In another preferred embodiment of the present invention, the data-storage management reconstructs a data object from data stored in fast pages by using a directory.

In another preferred embodiment of the present invention, the system stores some pages of filler data in fast pages in order to balance the number of fast and slow pages in the storage device. In such a situation, some data objects will be split between fast and slow pages: Such data objects are written on slow pages up to a point, and then the rest of the data object is written on fast pages.

It should be noted that, in the prior art, a data object is either stored alternately on fast and slow pages (in conventional MLC storage devices), or is strictly saved on one type of page (i.e. fast or slow), as disclosed in the Lasser '919. The “split storage” approach of the present invention, in which a portion of the data object is first stored on slow pages, and then the rest of the data object is stored on fast pages, is not known in the prior art.

In another preferred embodiment of the present invention, the system stores some pages of fast-reading data in slow pages in order to balance the number of fast and slow pages in the storage device, even though this will cause fast-reading data to be read slowly. In such a situation, some data objects will be split between fast and slow pages: Such data objects are written on fast pages up to a point, and then the rest of the data object is written on slow pages. The “split storage” approach of the present invention, in which a portion of the data object is first stored on fast pages, and then the rest of the data object is stored on slow pages, is not known in the prior art.

Therefore, according to the present invention, there is provided for the first time a computer-readable storage medium having computer-readable code embodied on the computer-readable storage medium, the computer-readable code including: (a) program code for interleaving fast-reading data and filler data in fast pages and slow pages, respectively.

According to the present invention, there is provided for the first time a computer-readable storage medium having computer-readable code embodied on the computer-readable storage medium, the computer-readable code including: (a) program code for reconstructing a data object from data stored only in designated pages.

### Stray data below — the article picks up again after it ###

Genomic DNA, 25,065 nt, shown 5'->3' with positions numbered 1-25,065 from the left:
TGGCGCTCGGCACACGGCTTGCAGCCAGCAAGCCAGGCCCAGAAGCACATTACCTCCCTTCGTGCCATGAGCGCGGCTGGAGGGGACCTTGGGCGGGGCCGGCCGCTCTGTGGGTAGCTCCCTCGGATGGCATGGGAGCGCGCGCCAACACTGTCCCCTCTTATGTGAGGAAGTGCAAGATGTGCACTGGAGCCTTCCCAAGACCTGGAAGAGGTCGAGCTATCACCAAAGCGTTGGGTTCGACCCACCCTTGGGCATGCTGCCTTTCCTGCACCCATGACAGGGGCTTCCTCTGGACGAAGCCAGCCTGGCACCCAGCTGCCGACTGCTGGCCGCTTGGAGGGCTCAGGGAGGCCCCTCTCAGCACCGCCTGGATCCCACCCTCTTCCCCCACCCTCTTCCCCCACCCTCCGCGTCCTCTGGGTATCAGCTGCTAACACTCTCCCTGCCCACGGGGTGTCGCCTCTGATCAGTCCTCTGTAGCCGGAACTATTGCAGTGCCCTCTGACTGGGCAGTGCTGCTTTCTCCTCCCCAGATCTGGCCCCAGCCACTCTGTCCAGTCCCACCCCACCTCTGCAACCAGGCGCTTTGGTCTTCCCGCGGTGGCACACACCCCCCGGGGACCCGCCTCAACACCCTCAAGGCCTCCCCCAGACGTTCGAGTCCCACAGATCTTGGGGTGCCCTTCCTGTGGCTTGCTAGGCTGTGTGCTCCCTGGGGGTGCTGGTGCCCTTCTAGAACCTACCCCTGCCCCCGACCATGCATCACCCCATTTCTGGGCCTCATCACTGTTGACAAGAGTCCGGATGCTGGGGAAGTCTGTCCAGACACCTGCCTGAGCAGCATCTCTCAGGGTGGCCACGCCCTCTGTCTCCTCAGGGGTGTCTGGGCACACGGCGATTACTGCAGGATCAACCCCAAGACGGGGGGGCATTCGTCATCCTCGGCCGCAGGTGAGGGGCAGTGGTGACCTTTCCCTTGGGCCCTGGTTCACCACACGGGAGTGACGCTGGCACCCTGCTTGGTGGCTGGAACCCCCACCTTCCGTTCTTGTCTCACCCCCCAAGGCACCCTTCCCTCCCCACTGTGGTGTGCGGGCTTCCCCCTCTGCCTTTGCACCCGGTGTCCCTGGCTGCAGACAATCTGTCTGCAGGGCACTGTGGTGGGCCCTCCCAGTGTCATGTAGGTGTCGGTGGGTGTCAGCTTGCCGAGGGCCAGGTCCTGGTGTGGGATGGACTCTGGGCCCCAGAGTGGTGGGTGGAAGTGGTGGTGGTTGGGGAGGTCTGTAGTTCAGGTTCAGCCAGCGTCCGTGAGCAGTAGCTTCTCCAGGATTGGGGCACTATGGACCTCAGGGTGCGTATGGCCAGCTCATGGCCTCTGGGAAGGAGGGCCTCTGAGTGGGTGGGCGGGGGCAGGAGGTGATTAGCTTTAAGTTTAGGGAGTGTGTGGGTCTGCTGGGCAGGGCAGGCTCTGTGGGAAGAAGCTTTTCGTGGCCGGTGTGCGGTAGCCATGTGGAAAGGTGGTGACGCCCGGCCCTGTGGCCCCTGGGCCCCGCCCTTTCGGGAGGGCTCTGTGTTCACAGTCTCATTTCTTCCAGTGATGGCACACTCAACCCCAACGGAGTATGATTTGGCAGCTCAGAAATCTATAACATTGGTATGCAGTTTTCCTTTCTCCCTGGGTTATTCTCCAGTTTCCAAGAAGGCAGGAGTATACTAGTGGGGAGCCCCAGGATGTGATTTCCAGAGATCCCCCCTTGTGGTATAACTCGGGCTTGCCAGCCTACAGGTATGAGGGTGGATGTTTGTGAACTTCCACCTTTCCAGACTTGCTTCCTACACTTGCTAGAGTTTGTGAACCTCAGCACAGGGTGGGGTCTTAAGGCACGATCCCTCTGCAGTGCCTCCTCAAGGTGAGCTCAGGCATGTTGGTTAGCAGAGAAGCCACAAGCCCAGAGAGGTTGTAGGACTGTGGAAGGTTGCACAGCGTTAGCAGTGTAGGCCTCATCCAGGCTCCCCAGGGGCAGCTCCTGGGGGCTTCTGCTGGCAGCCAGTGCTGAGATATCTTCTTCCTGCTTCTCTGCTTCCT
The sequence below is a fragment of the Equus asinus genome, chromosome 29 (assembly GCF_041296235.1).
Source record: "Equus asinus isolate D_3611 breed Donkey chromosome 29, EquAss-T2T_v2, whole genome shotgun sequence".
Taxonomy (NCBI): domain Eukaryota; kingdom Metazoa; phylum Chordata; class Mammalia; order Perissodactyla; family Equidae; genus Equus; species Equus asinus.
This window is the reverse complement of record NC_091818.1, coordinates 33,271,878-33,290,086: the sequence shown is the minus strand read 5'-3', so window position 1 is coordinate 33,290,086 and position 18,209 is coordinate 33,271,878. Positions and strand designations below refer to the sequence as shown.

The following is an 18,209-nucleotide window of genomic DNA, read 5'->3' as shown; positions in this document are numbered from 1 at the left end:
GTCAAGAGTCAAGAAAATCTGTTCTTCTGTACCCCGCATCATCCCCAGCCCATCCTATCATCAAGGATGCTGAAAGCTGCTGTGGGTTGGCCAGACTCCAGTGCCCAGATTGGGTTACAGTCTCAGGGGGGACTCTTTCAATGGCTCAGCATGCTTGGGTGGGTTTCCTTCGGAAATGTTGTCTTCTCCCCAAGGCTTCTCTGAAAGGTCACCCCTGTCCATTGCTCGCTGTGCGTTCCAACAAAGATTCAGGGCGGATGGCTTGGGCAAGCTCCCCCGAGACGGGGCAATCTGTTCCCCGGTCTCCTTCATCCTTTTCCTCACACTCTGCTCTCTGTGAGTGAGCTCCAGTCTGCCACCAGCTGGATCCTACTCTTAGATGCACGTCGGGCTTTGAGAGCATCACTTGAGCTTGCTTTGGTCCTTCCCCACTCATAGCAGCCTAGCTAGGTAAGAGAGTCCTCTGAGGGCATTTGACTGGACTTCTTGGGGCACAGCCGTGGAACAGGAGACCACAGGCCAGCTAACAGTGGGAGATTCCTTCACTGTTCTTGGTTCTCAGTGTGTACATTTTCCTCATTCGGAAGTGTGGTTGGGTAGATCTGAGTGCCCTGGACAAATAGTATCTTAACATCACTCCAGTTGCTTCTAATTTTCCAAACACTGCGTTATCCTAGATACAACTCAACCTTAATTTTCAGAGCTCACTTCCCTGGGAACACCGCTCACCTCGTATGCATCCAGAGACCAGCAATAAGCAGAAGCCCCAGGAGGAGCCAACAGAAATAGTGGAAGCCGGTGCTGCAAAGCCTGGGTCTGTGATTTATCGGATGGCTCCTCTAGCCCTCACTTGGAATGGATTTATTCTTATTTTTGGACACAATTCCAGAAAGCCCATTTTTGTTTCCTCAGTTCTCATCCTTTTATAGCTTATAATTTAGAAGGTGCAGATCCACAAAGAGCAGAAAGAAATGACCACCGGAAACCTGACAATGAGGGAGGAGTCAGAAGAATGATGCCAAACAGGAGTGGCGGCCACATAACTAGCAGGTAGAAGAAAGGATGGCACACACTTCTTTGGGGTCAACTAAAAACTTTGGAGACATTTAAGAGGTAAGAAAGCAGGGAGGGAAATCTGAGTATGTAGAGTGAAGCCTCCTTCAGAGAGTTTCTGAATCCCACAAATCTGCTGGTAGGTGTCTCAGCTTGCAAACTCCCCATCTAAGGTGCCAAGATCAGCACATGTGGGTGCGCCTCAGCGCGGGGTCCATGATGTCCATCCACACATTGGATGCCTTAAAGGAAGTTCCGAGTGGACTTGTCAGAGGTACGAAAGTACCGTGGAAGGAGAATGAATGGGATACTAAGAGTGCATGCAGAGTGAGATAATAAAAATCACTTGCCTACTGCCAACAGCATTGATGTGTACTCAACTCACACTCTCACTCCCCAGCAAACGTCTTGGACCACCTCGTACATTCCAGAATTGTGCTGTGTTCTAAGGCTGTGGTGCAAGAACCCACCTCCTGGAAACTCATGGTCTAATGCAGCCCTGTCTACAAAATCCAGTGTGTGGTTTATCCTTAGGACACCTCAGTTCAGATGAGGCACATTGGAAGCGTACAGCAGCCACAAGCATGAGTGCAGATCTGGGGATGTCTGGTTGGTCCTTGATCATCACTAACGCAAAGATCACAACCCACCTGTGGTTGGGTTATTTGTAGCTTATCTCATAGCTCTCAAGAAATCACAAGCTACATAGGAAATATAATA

Preferably, the designated pages are fast pages or slow pages.

According to the present invention, there is provided for the first time a computer-readable storage medium having computer-readable code embodied on the computer-readable storage medium, the computer-readable code including: (a) program code for at least one data object configured to be stored in fast pages and slow pages, wherein initial pages of at least one data object are stored only in primary pages, and the subsequent pages of at least one data object are stored only in secondary pages.

Preferably, the primary pages are slow pages and the secondary pages are fast pages.

Alternatively, the primary pages are fast pages and the secondary pages are slow pages.

These and further embodiments will be apparent from the detailed description and examples that follow.

BRIEF DESCRIPTION OF THE DRAWINGS

The present invention is herein described, by way of example only, with reference to the accompanying drawings, wherein:

FIG. 1 is a simplified flowchart of the write process, according to preferred embodiments of the present invention;

FIG. 2 is a simplified schematic block diagram of the storage pages in a storage device, according to preferred embodiments of the present invention;

DESCRIPTION OF THE PREFERRED EMBODIMENTS

The present invention relates to systems for writing data into a flash-memory storage device in a way that optimizes the speed of reading data without sacrificing storage space. The principles and operation for writing data into a flash-memory storage device in a way that optimizes the reading speed, according to the present invention, may be better understood with reference to the accompanying description and the drawings.